Character Animation  Skinning
Path of the code: [06_skinning]
The objective of this scene is to model skeletonbased character deformation using linear blend skinning and dual quaternion skinning.
In the current state of the program an animated skeleton can be played, and a mesh which is expected to be deformed by skinning. The animation of the skeleton is already coded, but there is no interpolation between key poses. The geometrical deformation of the associated mesh by skinning is not coded either.
Proposed mesh and skeleton animation
Three mesh model with their animated skeletong are already coded  A cylindrical model following two different bending motions fully procedurally generated A rectangular bar model following a bending and twisting motion fully procedurally generated
 A more complex premade character with runing, walking and idle motion. The character and motions are stored as external files (loaders are provided).
  Note that the file format doesnâ€™t follow any standard, but correspond, in this case, to a simple ASCII format easy to read and parse
  You can find all the elements of the character description in assets/marine.
  Note that standard file format handling skinning are often more complex to analyse. An example of such format is Collada: an open XML based format, but several other software specific format (.3ds, .blend, .fbx, etc.) can also handle skinning.
Skeleton encoding
The skeleton is stored in a simple format assuming tree like organization from the root node.  A vector stores for each node/joint its geometry encoded as 3D position and rotation (quaternion). The geometry is expressed in a local coordinate frame with respect to the parent joint.
 This vector is build such that child joints are always encoded after their respective parent
 Another vector indicates the parent index of the kth entry within the vector, therefore storing the connectivity of the tree structure.
 Given the local geometry and the tree connectivity, the function skeleton_local_to_global() compute the global 3D coordinates of each joint.
Skeleton motion
The method skeleton_animation_structure::evaluate_local() is expected to compute the interpolation of the skeleton at a given time \(t\). In the current state, the nearest(/smaller integer) neighbor is picked which leads to discontinuous motion. > Complete the function evaluate_local (file skeleton/skeleton.cpp) to compute a smooth skeleton motion through time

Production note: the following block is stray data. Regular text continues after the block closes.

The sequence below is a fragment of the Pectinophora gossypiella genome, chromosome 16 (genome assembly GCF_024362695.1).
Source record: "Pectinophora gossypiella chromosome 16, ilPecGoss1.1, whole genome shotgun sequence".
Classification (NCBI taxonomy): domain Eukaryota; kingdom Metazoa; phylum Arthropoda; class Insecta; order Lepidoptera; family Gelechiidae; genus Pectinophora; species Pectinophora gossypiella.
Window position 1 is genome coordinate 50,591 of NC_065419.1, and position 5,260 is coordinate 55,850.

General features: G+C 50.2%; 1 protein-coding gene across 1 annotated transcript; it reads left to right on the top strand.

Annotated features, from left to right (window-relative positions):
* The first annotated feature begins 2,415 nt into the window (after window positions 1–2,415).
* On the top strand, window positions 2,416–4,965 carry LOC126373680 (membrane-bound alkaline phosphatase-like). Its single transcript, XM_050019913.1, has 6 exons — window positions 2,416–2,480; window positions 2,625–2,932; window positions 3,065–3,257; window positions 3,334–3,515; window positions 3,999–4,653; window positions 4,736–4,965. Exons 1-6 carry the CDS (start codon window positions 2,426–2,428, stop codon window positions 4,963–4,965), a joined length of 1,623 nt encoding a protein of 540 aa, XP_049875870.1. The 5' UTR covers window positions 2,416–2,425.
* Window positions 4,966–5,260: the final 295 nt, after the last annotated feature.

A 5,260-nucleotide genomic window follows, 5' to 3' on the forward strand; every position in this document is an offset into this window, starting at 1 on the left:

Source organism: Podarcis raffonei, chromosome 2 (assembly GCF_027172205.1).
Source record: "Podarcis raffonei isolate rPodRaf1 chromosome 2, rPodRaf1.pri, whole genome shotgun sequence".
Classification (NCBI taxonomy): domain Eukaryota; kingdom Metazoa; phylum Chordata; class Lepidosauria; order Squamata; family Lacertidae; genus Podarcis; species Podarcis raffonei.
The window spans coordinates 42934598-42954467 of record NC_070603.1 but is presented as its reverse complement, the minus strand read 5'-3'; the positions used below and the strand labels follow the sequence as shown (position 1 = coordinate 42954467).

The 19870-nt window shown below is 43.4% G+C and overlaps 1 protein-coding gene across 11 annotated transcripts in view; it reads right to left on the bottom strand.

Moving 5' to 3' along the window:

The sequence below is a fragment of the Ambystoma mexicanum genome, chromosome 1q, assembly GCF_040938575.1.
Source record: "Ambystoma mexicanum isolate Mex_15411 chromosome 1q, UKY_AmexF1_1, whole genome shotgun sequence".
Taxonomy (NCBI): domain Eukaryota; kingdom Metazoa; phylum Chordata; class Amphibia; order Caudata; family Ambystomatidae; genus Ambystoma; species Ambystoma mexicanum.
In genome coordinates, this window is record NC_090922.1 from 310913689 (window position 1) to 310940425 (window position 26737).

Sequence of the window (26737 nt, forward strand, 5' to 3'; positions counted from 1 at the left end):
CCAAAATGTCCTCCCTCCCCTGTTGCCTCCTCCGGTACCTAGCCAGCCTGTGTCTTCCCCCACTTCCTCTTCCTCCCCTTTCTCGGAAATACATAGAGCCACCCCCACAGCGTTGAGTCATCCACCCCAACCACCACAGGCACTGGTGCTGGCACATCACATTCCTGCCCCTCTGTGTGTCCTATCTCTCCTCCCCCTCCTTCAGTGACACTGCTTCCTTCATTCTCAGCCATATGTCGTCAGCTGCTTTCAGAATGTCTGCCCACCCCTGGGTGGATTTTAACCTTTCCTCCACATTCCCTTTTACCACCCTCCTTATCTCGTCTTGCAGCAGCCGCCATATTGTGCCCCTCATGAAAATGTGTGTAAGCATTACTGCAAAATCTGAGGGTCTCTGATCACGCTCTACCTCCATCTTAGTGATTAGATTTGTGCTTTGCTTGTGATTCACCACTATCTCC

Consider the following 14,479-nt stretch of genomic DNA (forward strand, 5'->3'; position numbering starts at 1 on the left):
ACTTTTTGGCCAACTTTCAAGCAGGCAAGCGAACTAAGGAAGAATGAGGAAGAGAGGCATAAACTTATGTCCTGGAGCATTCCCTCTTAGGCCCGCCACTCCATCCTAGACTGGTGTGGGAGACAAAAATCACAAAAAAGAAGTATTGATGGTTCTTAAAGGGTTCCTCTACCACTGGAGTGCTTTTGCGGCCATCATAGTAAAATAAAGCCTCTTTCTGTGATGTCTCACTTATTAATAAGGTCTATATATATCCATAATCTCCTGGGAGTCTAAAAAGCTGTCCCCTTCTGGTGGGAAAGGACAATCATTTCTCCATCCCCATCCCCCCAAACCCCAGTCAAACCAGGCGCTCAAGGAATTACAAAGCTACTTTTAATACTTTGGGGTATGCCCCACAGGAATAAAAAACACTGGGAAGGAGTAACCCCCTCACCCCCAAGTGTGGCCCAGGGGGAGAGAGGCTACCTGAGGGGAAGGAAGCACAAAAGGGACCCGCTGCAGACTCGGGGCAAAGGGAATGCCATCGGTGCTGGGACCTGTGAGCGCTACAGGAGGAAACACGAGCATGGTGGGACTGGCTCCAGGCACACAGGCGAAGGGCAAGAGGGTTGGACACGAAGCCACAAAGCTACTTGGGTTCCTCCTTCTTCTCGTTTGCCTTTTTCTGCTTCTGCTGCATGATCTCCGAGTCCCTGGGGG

Note that the structure affine_rt stores a rigid transform as a rotation (internally stored as a quaternion) and a position (vec3)

 A linear interpolation of rotation in the space of quaternion is available (LERP) in the rotation structure
 You can also code a SLERP interpolation
Linear Blend Skinning
The function skinning_LBS_compute() (file skinning.cpp) is expected to compute the deformation for each vertex with respect to the linear blend skinning formulation. The function receives in parameters  the deformed mesh positions (and normals) to be filled
  the current skeleton geometry and the associated rest pose (already in global coordinate system)
  the positions (and normals) of the mesh in the rest pose
  the skinning weights (stored in variable rig_structure).
Dual quaternion skinning
Linear Blend Skinning leads to candy wrapper artifact in the case of the twisting bar. > Implement a Dual Quaternion Skinning and use it for the deformation of the bar. This artifact should disapear.
 Note: the character is not set for dual quaternion skinning, and some joint animation may lead to artifacts if applied with the current weights to this character.
  There is no dual quaternion class already coded, it is up to you to add the necessary structures and functions.
  Think first on how you can model a dual number with code.

  The number \(\epsilon\) doesn't "exists" explicitely in code, but you can model a structure implementing the algebraic properties applied on the "real" and "dual" part of a dual quaternion (it follows the same spirit than implementing a "complex number" or "quaterion" structure for instance).
  You don't have to implement all the properties of dual numbers as only a subset is needed to implement dualquaternion skinning (especially dealing with its dual part).
 a) Standard operations between two dual numbers \(\hat{a}=a+\epsilon a'\), and \(\hat{b}=b+\epsilon b'\)

 \(\hat{a}+\hat{b}=(a+\epsilon a')+(b+\epsilon b')=a+b+\epsilon\,(a'+b')\)
 \(\hat{a}\hat{b}=(a+\epsilon a')(b+\epsilon b')=ab+\epsilon\,(a'b')\)
 \(\hat{a} \times \hat{b}=(a+\epsilon a')(b+\epsilon b')=a b + \epsilon\, (a' b + a b') \)
 \(\displaystyle \hat{a} / \hat{b}=\frac{a+\epsilon a'}{b+\epsilon b'}=\frac{a}{b} + \epsilon\, \frac{a' b  b a'}{b^2} \)

 Note: As a rule of thumb, the dual part follows the rules of differentiation  thus the use of dual numbers for automatic differentiation.
 b) Convert unit quaternion \((q_0)\) + translation \((t)\) to a unit dual quaternion \((\hat{q})\)

 \(\hat{q}=q_0 + \epsilon \,q_t\,q_0/2\):
 with \(q_t=(t_x, t_y, t_z, 0)\) the associated quaternion to the translation coordinates.
 c) Convert a unit dual quaternion \((\hat q=q_0+\epsilon q_\epsilon)\) into a unit quaternion \(q\) and translation \(t\):

 \(q=q_0\)
 \(t=(q_t.x, q_t.y, q_t.z)\) with \(q_t=2\,q_\epsilon\,q_0^{\star}\)

 \(q_0^{\star}\) conjugate of \(q_0\).
 d) Normalize a non unit dual quaternion \(\hat{Q}=Q_0+\epsilon Q_\epsilon\) into a unit dual quaternion \(\hat{q}=q_0+\epsilon q_\epsilon\):

 \(\hat{q}=\hat{Q}/\Q_0\=Q_0/\Q_0\+\epsilon \, Q_\epsilon/\Q_0\\)
Possible extensions (ex. for final project)
  Make you character controlable interactively (ex. using the keyboard) in adapting its displacement and orientation.
  Code the possibility to switch between different animations: running, walking, idle, and automatize these transitions when appropriate with respect to the motion of the character.